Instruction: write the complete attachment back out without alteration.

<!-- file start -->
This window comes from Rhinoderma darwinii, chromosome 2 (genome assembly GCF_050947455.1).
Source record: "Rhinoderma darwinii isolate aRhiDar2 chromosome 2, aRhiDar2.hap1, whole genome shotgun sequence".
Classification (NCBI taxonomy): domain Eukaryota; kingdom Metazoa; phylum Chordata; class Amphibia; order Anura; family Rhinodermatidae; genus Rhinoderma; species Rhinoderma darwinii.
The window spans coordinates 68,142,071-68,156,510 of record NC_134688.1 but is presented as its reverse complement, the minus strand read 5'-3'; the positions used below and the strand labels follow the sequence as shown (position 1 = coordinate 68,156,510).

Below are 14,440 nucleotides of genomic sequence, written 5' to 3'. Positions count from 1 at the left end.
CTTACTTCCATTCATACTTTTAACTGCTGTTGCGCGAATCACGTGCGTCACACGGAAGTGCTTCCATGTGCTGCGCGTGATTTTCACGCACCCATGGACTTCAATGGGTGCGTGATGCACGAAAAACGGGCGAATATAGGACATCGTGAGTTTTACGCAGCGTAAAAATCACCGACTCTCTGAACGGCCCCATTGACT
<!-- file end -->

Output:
This window comes from Rhinoderma darwinii, chromosome 2 (genome assembly GCF_050947455.1).
Source record: "Rhinoderma darwinii isolate aRhiDar2 chromosome 2, aRhiDar2.hap1, whole genome shotgun sequence".
Classification (NCBI taxonomy): domain Eukaryota; kingdom Metazoa; phylum Chordata; class Amphibia; order Anura; family Rhinodermatidae; genus Rhinoderma; species Rhinoderma darwinii.
The window spans coordinates 68,142,071-68,156,510 of record NC_134688.1 but is presented as its reverse complement, the minus strand read 5'-3'; the positions used below and the strand labels follow the sequence as shown (position 1 = coordinate 68,156,510).

Below are 14,440 nucleotides of genomic sequence, written 5' to 3'. Positions count from 1 at the left end.
CTTACTTCCATTCATACTTTTAACTGCTGTTGCGCGAATCACGTGCGTCACACGGAAGTGCTTCCATGTGCTGCGCGTGATTTTCACGCACCCATGGACTTCAATGGGTGCGTGATGCACGAAAAACGGGCGAATATAGGACATCGTGAGTTTTACGCAGCGTAAAAATCACCGACTCTCTGAACGGCCCCATTGACT